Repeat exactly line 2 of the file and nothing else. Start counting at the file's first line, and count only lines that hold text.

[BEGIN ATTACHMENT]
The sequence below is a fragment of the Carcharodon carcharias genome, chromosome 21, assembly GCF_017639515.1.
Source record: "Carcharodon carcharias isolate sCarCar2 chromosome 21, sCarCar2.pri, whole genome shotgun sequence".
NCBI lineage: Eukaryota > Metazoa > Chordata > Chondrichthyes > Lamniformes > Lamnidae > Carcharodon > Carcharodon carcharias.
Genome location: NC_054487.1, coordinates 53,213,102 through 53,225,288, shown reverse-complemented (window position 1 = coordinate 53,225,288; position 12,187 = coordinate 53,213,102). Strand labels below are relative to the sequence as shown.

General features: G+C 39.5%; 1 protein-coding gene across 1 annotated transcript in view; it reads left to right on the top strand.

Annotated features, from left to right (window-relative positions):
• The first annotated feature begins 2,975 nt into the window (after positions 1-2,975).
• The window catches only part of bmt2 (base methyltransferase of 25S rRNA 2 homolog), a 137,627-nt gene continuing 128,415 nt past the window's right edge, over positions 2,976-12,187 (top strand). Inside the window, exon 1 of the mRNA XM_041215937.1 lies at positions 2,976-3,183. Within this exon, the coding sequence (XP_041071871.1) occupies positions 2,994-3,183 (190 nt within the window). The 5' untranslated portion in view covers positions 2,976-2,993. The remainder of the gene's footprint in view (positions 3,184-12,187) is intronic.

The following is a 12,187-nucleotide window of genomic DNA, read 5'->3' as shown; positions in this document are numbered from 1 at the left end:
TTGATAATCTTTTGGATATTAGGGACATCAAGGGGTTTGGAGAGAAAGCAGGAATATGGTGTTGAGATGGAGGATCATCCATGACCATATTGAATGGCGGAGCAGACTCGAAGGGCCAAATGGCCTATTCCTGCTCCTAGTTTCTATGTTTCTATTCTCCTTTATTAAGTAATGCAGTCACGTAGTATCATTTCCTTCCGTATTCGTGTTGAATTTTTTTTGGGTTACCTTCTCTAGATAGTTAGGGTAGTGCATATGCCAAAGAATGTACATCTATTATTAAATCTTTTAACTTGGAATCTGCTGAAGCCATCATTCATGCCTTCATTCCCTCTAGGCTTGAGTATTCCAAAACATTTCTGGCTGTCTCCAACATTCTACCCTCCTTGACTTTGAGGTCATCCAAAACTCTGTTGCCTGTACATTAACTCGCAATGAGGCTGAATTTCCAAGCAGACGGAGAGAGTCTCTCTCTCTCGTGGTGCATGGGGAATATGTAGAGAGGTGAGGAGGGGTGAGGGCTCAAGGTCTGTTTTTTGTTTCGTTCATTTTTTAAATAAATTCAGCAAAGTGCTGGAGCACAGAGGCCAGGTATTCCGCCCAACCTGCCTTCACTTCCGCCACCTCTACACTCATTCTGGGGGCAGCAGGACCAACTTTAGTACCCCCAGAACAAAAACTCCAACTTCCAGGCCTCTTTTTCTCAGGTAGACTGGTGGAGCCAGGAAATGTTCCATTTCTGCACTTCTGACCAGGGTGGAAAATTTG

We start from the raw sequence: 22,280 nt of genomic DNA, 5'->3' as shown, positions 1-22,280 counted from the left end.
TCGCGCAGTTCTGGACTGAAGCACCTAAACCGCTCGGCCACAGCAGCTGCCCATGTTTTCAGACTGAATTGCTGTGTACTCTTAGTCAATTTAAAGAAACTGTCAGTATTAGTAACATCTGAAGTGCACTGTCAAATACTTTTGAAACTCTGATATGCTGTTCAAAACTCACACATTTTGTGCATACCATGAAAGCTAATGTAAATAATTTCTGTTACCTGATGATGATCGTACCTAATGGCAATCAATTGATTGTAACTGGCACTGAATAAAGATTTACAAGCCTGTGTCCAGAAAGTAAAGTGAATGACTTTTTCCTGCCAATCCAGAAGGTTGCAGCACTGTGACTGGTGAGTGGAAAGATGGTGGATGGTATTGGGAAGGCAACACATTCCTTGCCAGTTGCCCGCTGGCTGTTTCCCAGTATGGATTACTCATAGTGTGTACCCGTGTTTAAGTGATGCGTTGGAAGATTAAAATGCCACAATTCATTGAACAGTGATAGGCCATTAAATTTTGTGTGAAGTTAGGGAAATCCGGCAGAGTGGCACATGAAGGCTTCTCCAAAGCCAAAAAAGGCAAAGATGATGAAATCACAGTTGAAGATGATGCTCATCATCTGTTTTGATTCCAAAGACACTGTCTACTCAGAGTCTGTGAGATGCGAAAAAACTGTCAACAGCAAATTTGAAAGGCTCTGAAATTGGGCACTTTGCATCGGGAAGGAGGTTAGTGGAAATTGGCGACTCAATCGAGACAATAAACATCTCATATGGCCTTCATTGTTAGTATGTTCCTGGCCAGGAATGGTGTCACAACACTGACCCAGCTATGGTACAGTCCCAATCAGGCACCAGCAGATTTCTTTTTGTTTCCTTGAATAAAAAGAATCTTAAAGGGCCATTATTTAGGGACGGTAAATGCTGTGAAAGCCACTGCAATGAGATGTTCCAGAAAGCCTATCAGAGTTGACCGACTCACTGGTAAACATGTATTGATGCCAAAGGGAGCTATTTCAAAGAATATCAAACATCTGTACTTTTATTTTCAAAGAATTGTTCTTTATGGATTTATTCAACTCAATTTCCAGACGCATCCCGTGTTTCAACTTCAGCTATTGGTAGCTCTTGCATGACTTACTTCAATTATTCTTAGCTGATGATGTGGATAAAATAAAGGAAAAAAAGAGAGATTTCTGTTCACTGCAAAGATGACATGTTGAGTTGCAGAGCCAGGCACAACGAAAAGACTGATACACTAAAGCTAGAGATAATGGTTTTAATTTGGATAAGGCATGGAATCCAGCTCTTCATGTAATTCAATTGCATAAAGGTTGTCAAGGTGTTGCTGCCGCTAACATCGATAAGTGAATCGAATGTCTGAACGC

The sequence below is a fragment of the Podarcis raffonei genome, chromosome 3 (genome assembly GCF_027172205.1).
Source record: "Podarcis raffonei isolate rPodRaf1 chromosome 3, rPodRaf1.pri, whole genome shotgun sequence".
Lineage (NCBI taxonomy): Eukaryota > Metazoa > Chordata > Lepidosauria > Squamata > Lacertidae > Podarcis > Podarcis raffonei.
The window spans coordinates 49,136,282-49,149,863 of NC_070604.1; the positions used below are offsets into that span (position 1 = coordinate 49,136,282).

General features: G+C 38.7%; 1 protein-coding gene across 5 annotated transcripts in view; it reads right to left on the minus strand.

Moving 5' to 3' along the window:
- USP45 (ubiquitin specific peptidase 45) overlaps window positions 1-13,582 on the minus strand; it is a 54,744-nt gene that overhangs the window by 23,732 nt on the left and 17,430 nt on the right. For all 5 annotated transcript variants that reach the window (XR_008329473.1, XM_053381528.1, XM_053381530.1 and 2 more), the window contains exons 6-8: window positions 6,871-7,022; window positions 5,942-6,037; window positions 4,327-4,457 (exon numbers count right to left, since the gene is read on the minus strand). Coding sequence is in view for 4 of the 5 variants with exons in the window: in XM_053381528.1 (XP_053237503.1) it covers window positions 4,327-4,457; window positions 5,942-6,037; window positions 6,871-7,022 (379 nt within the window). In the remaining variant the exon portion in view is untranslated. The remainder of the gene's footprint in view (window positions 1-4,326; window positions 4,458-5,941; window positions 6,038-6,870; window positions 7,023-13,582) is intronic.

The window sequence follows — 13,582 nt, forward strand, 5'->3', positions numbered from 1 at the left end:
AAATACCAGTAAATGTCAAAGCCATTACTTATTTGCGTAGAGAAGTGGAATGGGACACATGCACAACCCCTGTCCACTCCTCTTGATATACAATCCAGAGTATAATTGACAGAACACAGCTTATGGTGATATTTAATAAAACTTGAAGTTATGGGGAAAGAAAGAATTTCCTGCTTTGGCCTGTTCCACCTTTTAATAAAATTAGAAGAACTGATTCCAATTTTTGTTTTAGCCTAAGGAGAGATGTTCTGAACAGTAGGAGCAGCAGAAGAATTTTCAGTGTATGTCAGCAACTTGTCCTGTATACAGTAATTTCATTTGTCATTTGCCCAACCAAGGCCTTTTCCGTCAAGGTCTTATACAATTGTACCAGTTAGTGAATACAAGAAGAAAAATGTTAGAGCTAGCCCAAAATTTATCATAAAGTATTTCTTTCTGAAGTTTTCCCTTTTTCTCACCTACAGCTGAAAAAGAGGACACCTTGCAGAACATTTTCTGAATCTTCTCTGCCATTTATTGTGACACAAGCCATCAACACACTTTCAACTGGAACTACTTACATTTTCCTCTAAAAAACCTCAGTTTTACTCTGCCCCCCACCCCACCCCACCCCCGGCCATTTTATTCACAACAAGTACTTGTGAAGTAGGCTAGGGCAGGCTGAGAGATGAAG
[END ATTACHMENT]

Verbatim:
Source record: "Carcharodon carcharias isolate sCarCar2 chromosome 21, sCarCar2.pri, whole genome shotgun sequence".